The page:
3. Did I have a problem hearing that I wasn't good enough?
A. Again one of the questions left for me, which goes to show that the poster was more concerned about playing the man versus playing the ball. My post, was a simple, real simple portrayal of the conversation between me and the admission committee member. The issue I was trying to bring to light was the attitude that I was faced with right from the start. This, even before my feedback session started. So I doubt it was a situation of me having a problem hearing I wasn't good enough.

4. Was I irritated that the feedback session dint quite pin down specifics (BritChick)?
A. I wasn't in the least bit annoyed by the fallacies that came to light, the post was all about the attitude I received, which I felt was unwarranted.

5. Was I wrong to generalize and comment on the whole school on the basis of this one incident and quote a random magazine article to defend my views?
A. Obviously the whole story of my dealings with Wharton hasn't been told. This was just the last straw that broke the camel's back. The application process involved several instances that left a bad taste in my mouth, and I know for a fact that I wasn't alone in getting a taste of the underside of the beast. Those instances pretty much went undocumented mostly to ward of unwanted outing of my online persona and to prevent possible repercussions. But all those incidents, including this one I don't consider as being representative of the school as a whole but more as a reflection of the people I dealt with. But these are the people who are the face of the school and their behavior does reflect back on the school, more than anything else. This particular incident, I brought to light, mainly because it was one of the most obnoxious situations I have ever been in. If the adCom, hadn't been so rude, so mean or so condescending, I would probably have just pushed it under the carpet as usual and moved on. The article I quoted was a foot note to my post, and I had it in there as a documented proof of other unsavory behavior not as conclusive proof of my claims.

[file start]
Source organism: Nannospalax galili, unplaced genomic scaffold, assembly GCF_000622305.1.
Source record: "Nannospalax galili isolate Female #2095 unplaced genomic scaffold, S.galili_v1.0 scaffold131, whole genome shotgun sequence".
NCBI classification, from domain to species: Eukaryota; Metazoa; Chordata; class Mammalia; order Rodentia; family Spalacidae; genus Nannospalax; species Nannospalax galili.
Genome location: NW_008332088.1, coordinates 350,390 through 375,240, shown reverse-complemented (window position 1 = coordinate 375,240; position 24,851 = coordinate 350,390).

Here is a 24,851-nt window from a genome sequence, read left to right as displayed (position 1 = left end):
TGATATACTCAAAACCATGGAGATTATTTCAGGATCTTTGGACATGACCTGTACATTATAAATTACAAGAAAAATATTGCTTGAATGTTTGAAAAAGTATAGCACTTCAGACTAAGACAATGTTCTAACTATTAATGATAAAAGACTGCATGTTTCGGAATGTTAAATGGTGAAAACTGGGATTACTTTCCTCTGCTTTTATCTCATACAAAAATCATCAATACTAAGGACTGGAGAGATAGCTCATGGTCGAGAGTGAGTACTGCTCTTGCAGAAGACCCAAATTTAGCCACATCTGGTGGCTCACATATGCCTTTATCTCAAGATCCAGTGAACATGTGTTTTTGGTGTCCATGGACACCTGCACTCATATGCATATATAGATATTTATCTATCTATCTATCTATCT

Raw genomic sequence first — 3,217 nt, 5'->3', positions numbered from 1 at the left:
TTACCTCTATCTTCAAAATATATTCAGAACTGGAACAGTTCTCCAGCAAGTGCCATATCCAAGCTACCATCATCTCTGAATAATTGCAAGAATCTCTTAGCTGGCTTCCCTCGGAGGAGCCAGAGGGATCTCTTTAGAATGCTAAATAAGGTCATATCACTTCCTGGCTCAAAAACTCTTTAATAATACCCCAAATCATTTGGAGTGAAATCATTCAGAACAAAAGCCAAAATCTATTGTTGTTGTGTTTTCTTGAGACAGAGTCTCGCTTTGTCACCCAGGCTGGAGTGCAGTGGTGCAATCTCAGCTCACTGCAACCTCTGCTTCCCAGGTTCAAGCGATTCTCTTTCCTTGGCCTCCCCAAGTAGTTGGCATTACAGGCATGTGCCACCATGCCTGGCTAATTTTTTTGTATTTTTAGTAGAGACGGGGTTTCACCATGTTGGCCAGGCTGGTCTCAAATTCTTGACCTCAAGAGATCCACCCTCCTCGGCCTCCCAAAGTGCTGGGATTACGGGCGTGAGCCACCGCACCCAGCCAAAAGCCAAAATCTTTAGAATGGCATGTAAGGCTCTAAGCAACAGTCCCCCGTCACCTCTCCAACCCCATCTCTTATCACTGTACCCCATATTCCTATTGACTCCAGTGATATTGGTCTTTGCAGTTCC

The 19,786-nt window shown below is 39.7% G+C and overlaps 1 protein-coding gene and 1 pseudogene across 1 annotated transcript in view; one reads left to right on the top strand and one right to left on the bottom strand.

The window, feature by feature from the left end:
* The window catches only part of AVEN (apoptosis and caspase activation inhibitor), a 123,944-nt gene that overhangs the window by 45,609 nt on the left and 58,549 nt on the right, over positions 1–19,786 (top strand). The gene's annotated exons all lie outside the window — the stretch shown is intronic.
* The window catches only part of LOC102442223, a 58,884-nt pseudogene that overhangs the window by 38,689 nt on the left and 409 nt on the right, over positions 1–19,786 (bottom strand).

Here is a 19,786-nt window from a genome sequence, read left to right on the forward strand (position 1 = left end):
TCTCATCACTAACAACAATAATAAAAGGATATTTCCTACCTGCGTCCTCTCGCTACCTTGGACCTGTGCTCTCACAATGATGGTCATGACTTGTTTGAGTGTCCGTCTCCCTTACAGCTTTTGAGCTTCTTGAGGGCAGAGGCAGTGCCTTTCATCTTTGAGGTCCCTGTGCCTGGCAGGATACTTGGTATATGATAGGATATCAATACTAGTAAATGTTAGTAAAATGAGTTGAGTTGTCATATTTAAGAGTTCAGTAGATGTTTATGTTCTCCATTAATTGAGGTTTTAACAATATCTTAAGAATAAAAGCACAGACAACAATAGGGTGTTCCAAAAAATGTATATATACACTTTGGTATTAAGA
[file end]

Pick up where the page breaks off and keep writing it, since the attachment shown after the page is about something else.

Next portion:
6. Are attacks like 'mine' an unwanted after effect of bending over backwards to offer feedback to dinged candidates?
A. I think that is a botched up argument. Wharton should not offer feedback until and unless it is confident of having people trained to do what is a very sensitive job. Wharton has the unique distinction of having the maximum number of re-applicants in its application pool every year. So obviously offering feedback fits in well with what the school sees as its USP. In which case, it has to be very professional about it. You can't give half assed, unprofessional feedback, and expect the applicant to feel happy because they are getting something over nothing. Remember the school needs applicants as much as the applicant needs the school and basic courtesy and manners are not something to be grateful off when received, it is expected as a right!

When you judge class in a person, it isn't by the way a person behaves to people who are doing well in life or above them in stature, rather you compare them to how they deal with the 'underlings'. I doubt that if you go and ask Thomas Caleel (the new Wharton admissions director), how he feels about the image Wharton showcases in feedbacks, he will condone such behavior. Specially when it is obvious (from the other comments), that this kind of behavior is a lot more rife than is being credited.

Friday, June 10, 2005


Just got done with my feedback session at Wharton and my first impression of the process was simply terrible. I have no idea why the school offers feedback sessions when they don't have the resources to support a task of this magnitude. The entire process from start to finish was a disaster and showcased Wharton at its worst.

It all started with me making a call to the Wharton admissions office for my scheduled feedback session about 5 mins before my session was to start. In the common man versus machine theme, I was instantly faced by this bodiless voice asking me to push some buttons. Being used to playing this game, I humored the system and was finally asked to wait, then asked to wait again and again for quite some time. After 20 mins of waiting I was finally transferred to the receptionist who then put me through to this snooty, my-shit-doesn't-smell and my-nose-is-in-the-air admissions committee member, who asked me who I was. When I told her my name, in her best 'you-are-a-worthless-bug' voice, she hit me with a "Do you know time it is? Your appointment was at x:xx", I was completely taken aback by her attitude, being on the West coast I had calculated the time difference in my head by subtracting 3 hours. Thinking it was I who screwed up, had to ask, "What is the time there?" and in the same voice she returns with a "it is x:xx + 15 mins".